“Mister Latham’s been in this school system thirty-two years,” says one woman. “Been here since before some teachers were even born.”

Ask anyone. Mister Latham is the face of this county. Almost everyone in the region knows him.

His job description isn’t even worth mentioning—because this was more than just a job. It was his home. His church. His family. His world.

Nobody here can articulate how much he means. But they


“Describing how we’re gonna miss Mister Latham,” says one man, “is like describing how much you’d miss water or air.”

He’s taught it all: English, academic research, he’s been a shoulder for crying into, a sounding board.

And he writes. Mister Latham is, and always has been, a writer’s writer. He's written since his early days. Not long ago, he started a blog. It began as a way to share meaningful stories.

The blog took off like a souped-up Pontiac, and his words have become the voice of his own people.

One woman tells me, “I always knew he was talented, but he's always just been so humble.”

Humbleness. Another of his afflictions.

Today, his friends…

I don’t know what makes you smile, laugh, or feel good, but you deserve to be doing more of it. A lot more. In fact, you deserve to be so giddy your cheeks hurt.

The happiest day in eleven-year-old Aaron’s life was when he went hunting for the first time.

“All he ever wanted to do was go hunting,” says Aaron’s mother. “His daddy was a big hunter and fisherman.”


But Aaron’s daddy died in a car accident many years ago. He never got a chance to go.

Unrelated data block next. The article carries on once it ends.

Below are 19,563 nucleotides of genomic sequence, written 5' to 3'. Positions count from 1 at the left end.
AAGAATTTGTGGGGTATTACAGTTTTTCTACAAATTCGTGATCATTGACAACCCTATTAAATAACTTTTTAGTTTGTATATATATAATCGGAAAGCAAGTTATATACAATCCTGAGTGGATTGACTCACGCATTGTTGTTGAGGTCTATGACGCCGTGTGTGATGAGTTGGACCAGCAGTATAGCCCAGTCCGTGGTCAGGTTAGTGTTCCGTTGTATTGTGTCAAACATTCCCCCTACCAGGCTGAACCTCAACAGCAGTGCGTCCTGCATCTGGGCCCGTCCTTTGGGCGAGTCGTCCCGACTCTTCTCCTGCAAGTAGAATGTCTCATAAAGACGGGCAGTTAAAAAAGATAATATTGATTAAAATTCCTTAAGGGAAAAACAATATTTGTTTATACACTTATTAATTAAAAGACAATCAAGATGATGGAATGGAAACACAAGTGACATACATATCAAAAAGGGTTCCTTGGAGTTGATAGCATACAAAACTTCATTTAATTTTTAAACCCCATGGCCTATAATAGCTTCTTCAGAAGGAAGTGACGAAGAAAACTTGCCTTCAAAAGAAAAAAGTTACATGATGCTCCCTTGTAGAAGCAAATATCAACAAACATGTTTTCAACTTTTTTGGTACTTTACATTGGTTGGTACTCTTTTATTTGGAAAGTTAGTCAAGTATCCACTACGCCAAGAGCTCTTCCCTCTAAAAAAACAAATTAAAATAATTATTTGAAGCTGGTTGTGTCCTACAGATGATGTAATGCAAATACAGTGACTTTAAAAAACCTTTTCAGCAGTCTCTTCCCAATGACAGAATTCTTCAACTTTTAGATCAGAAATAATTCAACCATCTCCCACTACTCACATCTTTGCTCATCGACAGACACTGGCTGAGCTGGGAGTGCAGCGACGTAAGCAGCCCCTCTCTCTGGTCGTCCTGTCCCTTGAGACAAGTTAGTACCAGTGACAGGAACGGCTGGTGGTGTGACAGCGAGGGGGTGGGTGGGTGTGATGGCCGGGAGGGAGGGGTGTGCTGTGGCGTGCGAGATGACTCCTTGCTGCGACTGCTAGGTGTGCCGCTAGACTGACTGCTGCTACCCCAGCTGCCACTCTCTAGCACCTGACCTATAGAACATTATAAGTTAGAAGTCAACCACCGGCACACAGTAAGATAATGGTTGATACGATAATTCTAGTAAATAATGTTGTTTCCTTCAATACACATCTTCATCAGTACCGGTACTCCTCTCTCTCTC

Enter Joe Seuferer, neighbor and avid hunter, who just moved in next door with his girlfriend.

The first things little Aaron noticed were the Browning stickers on Joseph’s truck. One thing led to another.

Aaron’s first buck was a six-pointer.

The best moment in eighteen-year-old Erica’s natural life was her first guitar recital—which happened last week.

As a girl, Erica lost two fingers in a ski-lift accident. She's been wearing her sleeves long ever since.

A year ago, she she saw a YouTube video of a man with no arms, playing guitar with his feet.

“When I saw that guy,” said Erica. “I was like, ‘I got no excuses.’”

Erica claims that after learning guitar, she feels she can do anything.

Forty-three-year-old Danny just experienced his happiest earthly day acting

in a Hollywood Western.

The lucky dog.

Producers put him on a horse and dressed him in full cowboy regalia.

“I was an extra,” said Danny. “It was like living a childhood dream.”